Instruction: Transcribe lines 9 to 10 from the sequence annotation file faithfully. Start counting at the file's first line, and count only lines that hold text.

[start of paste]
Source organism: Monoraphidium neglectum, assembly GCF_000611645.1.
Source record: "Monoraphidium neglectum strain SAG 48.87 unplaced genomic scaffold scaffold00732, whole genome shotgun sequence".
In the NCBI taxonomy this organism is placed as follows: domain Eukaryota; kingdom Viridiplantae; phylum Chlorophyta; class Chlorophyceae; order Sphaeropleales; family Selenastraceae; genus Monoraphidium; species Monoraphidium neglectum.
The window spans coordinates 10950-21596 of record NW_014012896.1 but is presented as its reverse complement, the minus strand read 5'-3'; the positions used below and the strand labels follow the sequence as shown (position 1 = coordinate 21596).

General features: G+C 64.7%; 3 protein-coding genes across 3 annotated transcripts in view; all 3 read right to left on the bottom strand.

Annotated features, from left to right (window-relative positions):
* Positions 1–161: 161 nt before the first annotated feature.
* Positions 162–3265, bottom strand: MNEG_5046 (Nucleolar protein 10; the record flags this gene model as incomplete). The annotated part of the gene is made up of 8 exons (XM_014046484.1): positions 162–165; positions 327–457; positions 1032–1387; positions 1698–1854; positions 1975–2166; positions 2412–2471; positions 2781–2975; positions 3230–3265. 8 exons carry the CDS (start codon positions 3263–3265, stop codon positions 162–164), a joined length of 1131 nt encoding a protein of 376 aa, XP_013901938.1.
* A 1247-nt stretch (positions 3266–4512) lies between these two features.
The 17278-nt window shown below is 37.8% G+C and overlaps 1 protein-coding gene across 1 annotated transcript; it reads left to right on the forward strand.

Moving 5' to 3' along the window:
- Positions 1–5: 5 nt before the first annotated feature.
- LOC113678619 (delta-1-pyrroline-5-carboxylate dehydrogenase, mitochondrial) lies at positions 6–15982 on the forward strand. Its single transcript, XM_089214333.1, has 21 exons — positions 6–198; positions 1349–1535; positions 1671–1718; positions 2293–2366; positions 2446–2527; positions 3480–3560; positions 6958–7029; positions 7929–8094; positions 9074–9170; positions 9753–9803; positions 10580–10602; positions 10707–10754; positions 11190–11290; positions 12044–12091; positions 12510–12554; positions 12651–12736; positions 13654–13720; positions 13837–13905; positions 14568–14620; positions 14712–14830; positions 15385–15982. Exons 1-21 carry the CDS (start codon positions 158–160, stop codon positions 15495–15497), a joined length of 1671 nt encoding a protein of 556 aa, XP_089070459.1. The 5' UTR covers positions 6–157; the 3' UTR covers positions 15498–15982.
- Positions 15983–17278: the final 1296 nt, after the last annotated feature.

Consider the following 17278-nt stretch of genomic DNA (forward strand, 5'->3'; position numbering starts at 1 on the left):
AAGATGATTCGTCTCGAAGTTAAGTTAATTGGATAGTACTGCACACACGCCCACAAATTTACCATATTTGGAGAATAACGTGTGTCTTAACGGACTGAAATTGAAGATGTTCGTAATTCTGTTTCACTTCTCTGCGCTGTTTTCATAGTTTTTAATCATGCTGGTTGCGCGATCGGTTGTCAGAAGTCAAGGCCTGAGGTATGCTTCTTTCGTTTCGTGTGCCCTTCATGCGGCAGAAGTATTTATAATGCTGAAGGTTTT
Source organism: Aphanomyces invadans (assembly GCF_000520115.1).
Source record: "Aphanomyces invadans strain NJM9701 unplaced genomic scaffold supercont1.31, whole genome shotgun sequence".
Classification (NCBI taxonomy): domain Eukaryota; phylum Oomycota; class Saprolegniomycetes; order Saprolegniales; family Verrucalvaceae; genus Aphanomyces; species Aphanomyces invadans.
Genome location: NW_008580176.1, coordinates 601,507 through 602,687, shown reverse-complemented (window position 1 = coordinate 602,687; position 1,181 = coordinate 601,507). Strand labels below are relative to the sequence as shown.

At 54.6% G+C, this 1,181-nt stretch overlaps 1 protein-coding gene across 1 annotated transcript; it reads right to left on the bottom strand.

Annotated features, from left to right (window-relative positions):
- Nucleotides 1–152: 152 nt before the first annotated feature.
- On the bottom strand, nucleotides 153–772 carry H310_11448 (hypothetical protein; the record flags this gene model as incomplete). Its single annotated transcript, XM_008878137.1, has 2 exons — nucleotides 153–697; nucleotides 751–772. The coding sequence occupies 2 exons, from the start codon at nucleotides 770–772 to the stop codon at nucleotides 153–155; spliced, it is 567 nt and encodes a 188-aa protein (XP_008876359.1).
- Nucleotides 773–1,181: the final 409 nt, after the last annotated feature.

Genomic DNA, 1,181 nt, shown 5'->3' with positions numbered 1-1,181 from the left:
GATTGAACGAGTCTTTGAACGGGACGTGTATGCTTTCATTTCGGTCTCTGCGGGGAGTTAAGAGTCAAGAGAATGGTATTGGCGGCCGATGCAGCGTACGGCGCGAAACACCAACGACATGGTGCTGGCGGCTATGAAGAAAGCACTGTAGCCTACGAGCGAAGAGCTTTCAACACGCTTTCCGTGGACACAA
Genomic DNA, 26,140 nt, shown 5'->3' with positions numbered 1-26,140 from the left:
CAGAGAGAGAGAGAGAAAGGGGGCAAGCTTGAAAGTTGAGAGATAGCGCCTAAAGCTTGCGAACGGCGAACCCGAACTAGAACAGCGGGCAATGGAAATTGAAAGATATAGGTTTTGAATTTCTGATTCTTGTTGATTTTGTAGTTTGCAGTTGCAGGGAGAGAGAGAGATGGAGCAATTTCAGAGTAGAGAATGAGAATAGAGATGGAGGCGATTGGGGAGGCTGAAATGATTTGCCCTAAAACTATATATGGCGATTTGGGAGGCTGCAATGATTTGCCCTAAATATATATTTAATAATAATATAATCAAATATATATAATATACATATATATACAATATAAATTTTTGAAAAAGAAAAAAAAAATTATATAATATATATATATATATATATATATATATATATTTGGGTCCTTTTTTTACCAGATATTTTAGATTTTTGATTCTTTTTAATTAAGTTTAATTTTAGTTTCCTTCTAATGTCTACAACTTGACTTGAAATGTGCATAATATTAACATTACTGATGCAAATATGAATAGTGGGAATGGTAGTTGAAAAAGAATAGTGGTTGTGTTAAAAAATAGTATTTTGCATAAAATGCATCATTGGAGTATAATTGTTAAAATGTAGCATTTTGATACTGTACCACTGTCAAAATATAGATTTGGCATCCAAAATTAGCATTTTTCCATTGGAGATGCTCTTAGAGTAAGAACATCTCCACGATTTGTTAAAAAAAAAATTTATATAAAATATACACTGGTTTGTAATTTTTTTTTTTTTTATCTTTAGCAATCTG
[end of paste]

* A 1247-nt stretch (positions 3266–4512) lies between these two features.
The 17278-nt window shown below is 37.8% G+C and overlaps 1 protein-coding gene across 1 annotated transcript; it reads left to right on the forward strand.